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You are here: Home / Business Briefing / Will Hurd Make Sun's Woes Worse?
Will Hurd Make Sun's Woes Worse?
Will Hurd Make Sun's Woes Worse?
By Jennifer LeClaire / CRM Daily Like this on Facebook Tweet this Link thison Linkedin Link this on Google Plus
Now that the 3Par bidding wars between Dell and HP are over, HP has a new drama to play out: a lawsuit with Oracle over the hire of its former president and CEO Mark Hurd. But Oracle's appointment may bring a different brand of drama to the company in the form of poor employee morale as Hurd sets out to make the Sun acquisition pay dividends for the tech giant.

HP filed a lawsuit seeking to block Hurd from joining Oracle's executive ranks after the PC-maker forced his resignation in August in the wake of sexual harassment allegations. HP claims Hurd's hire breaches an exit agreement and puts the company's trade secrets at risk. Oracle CEO Larry Ellison rapidly fired back at HP with what may sound to some like a threat.

"Oracle has long viewed HP as an important partner," said Oracle CEO Larry Ellison. "By filing this vindictive lawsuit against Oracle and Mark Hurd, the HP board is acting with utter disregard for that partnership, our joint customers, and their own shareholders and employees. The HP Board is making it virtually impossible for Oracle and HP to continue to cooperate and work together in the IT marketplace."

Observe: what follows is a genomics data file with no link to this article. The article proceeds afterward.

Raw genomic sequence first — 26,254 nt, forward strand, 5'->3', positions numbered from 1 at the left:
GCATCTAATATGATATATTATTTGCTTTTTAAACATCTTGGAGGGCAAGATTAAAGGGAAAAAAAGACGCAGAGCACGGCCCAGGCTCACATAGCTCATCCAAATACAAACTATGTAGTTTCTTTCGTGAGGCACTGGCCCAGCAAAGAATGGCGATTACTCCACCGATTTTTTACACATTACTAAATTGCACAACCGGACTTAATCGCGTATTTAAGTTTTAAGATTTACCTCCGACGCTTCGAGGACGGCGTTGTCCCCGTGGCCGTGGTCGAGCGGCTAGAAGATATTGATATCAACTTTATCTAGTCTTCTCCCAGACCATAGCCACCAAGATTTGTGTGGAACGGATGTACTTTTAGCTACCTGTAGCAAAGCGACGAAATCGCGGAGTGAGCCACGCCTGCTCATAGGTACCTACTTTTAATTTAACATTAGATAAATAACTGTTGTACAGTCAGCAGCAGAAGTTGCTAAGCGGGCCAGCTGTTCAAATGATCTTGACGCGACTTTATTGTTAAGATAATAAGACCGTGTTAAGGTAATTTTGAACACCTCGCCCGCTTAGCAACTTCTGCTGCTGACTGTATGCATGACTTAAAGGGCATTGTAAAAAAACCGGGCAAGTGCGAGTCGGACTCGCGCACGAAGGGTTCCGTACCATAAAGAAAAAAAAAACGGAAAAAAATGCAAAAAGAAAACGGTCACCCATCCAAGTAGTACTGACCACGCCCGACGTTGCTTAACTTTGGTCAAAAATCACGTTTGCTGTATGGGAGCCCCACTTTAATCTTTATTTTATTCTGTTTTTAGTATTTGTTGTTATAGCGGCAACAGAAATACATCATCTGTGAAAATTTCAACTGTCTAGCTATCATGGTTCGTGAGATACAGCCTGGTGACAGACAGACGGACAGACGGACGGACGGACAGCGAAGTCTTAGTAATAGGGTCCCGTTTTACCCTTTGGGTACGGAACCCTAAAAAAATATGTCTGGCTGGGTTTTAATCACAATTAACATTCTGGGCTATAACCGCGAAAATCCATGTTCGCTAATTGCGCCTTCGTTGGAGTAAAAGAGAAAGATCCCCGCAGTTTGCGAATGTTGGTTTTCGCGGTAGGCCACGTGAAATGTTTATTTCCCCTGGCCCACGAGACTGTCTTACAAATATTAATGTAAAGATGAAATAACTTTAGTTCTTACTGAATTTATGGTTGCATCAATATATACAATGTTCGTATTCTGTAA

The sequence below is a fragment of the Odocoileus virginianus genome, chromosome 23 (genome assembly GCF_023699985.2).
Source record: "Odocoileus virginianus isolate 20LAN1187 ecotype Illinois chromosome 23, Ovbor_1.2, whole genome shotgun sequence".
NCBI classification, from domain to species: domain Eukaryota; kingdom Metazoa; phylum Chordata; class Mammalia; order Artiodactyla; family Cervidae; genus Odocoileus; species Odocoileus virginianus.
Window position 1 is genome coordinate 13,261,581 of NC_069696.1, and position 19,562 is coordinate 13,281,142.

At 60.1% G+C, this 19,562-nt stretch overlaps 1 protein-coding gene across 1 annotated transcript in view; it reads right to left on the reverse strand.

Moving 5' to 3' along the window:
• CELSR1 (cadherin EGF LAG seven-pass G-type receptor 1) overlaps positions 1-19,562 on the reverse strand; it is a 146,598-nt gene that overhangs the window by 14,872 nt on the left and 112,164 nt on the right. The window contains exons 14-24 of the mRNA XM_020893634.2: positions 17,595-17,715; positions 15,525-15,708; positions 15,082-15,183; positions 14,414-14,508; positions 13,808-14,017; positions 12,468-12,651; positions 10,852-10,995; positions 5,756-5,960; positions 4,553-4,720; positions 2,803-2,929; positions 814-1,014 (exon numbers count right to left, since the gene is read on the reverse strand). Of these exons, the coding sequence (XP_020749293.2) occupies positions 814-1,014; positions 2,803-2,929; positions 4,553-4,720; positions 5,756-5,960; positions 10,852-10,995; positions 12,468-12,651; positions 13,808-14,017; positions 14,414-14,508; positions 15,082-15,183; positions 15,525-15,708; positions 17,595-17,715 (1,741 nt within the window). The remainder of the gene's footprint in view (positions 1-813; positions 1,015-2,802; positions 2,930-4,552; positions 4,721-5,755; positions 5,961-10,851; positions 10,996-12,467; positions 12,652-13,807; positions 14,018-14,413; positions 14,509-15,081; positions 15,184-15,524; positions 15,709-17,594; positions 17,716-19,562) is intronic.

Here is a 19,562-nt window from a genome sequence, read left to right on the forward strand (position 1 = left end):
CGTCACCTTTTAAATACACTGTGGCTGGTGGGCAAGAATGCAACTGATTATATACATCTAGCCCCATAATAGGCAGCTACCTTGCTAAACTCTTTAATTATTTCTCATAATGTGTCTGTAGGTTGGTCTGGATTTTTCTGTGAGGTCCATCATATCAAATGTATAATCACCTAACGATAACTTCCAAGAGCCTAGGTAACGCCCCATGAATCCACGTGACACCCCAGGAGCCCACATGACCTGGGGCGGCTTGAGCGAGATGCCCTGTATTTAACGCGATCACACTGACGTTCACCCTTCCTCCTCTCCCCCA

The Sun Train Wreck

While the public drama unfolds, some analysts see an internal drama heating up with the Sun integration. Oracle purchased Sun for $7.4 billion in January. Rob Enderle, principal analyst at The Enderle Group, says Oracle faces a significant problem integrating Sun into its business line.

"The Sun acquisition is a train wreck and they need someone who can come in and fix it before the market figures out that the acquisition is a train wreck and it impacts Oracle stock," Enderle said. "Hurd is probably one of the few people on the planet who, at least on paper, looks like he has those skills."

Hurd's background with NCR and HP highlighted his skills in trimming down overweight companies. But Sun doesn't fit that description -- and bringing in a turnaround operations exec like Hurd who made a name for himself cutting costs at the expense of employee loyalty and morale may not fix Oracle's woes.

"When you take somebody who has a skill set that is employee-hostile and put them in an environment where they have to attract and motivate people, that's where the paper and reality diverge," Enderle said. "Hurd may be the exact wrong person for what Oracle wants to do because his skill set is in the wrong place. Hurd could actually make things worse there."

Investing in Oracle

Oracle offered Hurd a salary of $950,000 and a bonus of up to $10 million for fiscal 2011, plus stock options, according to an offer letter filed with federal regulators on Wednesday. Hurd can purchase 10 million Oracle common shares after the first board meeting following his hire date, and can purchase 5 million shares a year for the next five years. But will it be a good investment for Hurd?

"Ellison sees a problem with Sun, which is a huge lack of predictability. He sees Hurd as fix for that. But Oracle needs someone that's charismatic and can rally the troops and bring in more talented workers to Sun," Enderle said. "It looks like the disease Oracle is treating is pneumonia and they are bringing in a cancer expert. Hurd is well qualified to fix certain kinds of problems but the problems Oracle has are the not the kind he's qualified to fix."

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